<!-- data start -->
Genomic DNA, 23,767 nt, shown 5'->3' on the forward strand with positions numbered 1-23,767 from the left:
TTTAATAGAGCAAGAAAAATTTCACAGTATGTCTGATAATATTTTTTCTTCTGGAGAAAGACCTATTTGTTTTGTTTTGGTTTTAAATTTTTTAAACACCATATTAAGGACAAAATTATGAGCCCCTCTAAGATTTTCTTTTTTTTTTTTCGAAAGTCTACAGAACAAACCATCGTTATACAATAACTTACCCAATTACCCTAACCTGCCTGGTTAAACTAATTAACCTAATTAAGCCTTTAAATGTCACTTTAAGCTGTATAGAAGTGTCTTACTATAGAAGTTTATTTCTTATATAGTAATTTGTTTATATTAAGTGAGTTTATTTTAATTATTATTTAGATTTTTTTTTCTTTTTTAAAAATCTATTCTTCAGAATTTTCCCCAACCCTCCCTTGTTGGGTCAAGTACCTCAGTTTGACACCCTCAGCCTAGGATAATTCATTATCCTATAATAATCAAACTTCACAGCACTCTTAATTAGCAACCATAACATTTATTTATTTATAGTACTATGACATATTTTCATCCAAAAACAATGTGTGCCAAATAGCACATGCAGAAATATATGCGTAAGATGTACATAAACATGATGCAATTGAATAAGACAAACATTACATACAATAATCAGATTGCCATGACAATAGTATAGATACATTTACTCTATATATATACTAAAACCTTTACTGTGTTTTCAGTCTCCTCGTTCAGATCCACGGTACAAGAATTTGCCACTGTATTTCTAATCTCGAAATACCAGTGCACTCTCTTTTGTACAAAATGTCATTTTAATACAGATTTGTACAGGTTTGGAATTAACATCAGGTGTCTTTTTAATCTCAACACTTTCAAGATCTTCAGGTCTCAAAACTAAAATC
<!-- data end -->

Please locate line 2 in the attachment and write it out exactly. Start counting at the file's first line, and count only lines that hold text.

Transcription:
TTTAATAGAGCAAGAAAAATTTCACAGTATGTCTGATAATATTTTTTCTTCTGGAGAAAGACCTATTTGTTTTGTTTTGGTTTTAAATTTTTTAAACACCATATTAAGGACAAAATTATGAGCCCCTCTAAGATTTTCTTTTTTTTTTTTCGAAAGTCTACAGAACAAACCATCGTTATACAATAACTTACCCAATTACCCTAACCTGCCTGGTTAAACTAATTAACCTAATTAAGCCTTTAAATGTCACTTTAAGCTGTATAGAAGTGTCTTACTATAGAAGTTTATTTCTTATATAGTAATTTGTTTATATTAAGTGAGTTTATTTTAATTATTATTTAGATTTTTTTTTCTTTTTTAAAAATCTATTCTTCAGAATTTTCCCCAACCCTCCCTTGTTGGGTCAAGTACCTCAGTTTGACACCCTCAGCCTAGGATAATTCATTATCCTATAATAATCAAACTTCACAGCACTCTTAATTAGCAACCATAACATTTATTTATTTATAGTACTATGACATATTTTCATCCAAAAACAATGTGTGCCAAATAGCACATGCAGAAATATATGCGTAAGATGTACATAAACATGATGCAATTGAATAAGACAAACATTACATACAATAATCAGATTGCCATGACAATAGTATAGATACATTTACTCTATATATATACTAAAACCTTTACTGTGTTTTCAGTCTCCTCGTTCAGATCCACGGTACAAGAATTTGCCACTGTATTTCTAATCTCGAAATACCAGTGCACTCTCTTTTGTACAAAATGTCATTTTAATACAGATTTGTACAGGTTTGGAATTAACATCAGGTGTCTTTTTAATCTCAACACTTTCAAGATCTTCAGGTCTCAAAACTAAAATC